How do you manage your money on the road?
Don: We budget about $50 per day for our accommodation, plus another $50 for meals and entertainment. Recently, we’ve started staying in places for longer periods of time and have begun renting apartments instead of staying in hotels. The price per night is often about the same as a hotel room, but we save money by making our own meals. We regularly splurge on guided tours or treks, or big events like the Guelaguetza Festival in Oaxaca.
A lot of older couples and individuals feel that round the world trips are for young people. What would you say to them?
Don: Do it anyway while you still have the health and strength to do it. We’re more flashpackers than backpackers: we usually stay in three-star hotels because we can do that on our budget, and the rooms we rent must have wi-fi and an en-suite bathroom. We book hotel rooms or apartments online using Agoda.com, Booking.com, Wimdu.com or Homeaway.com.
Alison: I think there are a lot of myths about “old age” that people live into. I don’t understand the idea that adventure and a love of life are only for the “young”. We’ve met a full-of-life ninety-two-year-old who learnt to play the fiddle in his seventies and regularly jams with a group of buddies, a seventy-eight-year-old woman who says when she’s eighty she’ll be ready to sell her house and go traveling, and an eighty-something woman who was traveling alone in Myanmar. We love role models like this. Life’s what you make it, and you only get one chance to live this life.
Do you stay in hostels? When you meet young backpackers on your trip, how do they react? I usually find that they tend to get excited about senior travelers. It’s a “cool” thing.
Don: We haven’t stayed in hostels for two main reasons: the first being because of my concerns about the security of our belongings, and the second being that we like the luxury of a private bathroom. That being said, the young backpackers we’ve met on the road have been very positive about us doing what we’re doing at our age.
Did you have any fears about traveling before you started?
Don: Alison has always been much more adventurous than me, so when we first began traveling I had a lot of fears about getting sick in Third World countries. Now that we’ve been traveling for almost two years a lot of those fears are gone because we’ve been sick and recovered without having to be sent back to Canada.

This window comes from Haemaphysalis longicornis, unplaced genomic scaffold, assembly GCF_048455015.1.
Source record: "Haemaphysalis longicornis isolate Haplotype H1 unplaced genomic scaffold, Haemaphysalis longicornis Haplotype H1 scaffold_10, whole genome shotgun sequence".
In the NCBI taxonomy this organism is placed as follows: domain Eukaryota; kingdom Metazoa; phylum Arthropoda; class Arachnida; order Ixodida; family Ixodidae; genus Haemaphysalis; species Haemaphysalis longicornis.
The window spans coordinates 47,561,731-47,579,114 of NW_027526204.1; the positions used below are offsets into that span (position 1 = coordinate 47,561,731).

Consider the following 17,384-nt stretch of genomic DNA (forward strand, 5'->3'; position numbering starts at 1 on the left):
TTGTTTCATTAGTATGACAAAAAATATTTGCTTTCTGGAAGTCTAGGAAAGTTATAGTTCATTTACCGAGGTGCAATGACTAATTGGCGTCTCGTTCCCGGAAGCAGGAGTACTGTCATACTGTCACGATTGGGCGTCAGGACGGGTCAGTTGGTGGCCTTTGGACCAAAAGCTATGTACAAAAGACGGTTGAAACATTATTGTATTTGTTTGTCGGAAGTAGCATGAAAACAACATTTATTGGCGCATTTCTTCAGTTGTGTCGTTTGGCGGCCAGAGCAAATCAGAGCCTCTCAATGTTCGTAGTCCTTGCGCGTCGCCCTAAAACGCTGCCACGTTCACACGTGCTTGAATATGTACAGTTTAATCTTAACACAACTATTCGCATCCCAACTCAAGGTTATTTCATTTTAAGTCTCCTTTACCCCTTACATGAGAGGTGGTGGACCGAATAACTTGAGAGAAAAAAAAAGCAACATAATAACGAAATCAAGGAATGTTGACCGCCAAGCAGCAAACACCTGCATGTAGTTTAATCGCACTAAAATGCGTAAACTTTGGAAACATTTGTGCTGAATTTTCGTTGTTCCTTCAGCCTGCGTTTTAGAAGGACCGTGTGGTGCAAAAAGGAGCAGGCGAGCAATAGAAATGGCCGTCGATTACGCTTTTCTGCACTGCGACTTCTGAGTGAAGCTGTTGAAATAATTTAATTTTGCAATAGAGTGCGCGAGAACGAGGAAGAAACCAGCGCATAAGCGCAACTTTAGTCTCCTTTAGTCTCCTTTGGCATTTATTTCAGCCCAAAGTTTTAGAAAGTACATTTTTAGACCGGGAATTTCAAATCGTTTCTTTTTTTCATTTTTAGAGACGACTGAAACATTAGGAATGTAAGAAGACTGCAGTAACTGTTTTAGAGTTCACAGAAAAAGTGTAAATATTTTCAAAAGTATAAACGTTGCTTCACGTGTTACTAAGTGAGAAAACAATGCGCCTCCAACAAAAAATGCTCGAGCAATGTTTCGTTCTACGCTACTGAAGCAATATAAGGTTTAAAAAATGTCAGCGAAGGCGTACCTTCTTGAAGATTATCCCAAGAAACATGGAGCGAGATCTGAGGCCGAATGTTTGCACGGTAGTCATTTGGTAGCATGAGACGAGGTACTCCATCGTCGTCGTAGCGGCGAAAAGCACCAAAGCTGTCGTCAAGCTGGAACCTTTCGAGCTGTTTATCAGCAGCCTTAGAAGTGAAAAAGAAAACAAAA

Alison: I don’t like flying. It’s one of my biggest fears. As long as things are going smoothly and I can immerse myself in a movie I’m fine. But any turbulence and I’m a white-knuckle mess. [Matt says: me too!] Apart from that I don’t think I was ever really afraid because I’d done so much traveling when I was younger.
What was the biggest thing you’ve learned from your travels so far?
Don: That traveling really does broaden the mind. We’ve discovered that people are people wherever we go and that the great majority of them are friendly and helpful. If you approach people in a friendly and openhearted way that is what you are most likely to get back. We do our best to come with a sense of respect for the people we meet on our travels, regardless of their circumstances. We’ve also found that making the effort to learn a few basic words and phrases of the local language does wonders for connecting with the people of a country!
I’m much happier and healthier than I was two years ago. I now know from personal experience why people love to travel. The world and its peoples are much more friendly and much less scary than various government websites would have us believe.
Alison: Everything Don said, and always learn how to say “I’m sorry” in the local language. And presence. There’s no past, no future. Only now. The longer we travel the more this truth is actually lived. Whenever I feel vulnerable I return to the present because it is here that life is lived.
What advice would you give to people looking to do something similar?
Alison: Don’t go blind. Do your research. The more information you gather before you go, the better you’ll be prepared, and the less vulnerable you’ll feel. At the same time, don’t organize yourself into a tight schedule. Leave room for spontaneity. Trust yourself, and go for it. Until you do it you cannot even begin to imagine the rewards that come from such a life. The world is an astonishing place, and people are more openhearted than you’d ever believe from watching the nightly news. Oh, that’s another thing – stop watching the news: it gives you a very negative view of the word!
Don and Alison are a real inspiration. They found a way to make travel work for them and it even made Don a healthier and happier person! I really do love their story as well as what they had to say about their experience. The couple have set up a blog about their travels that you can read here.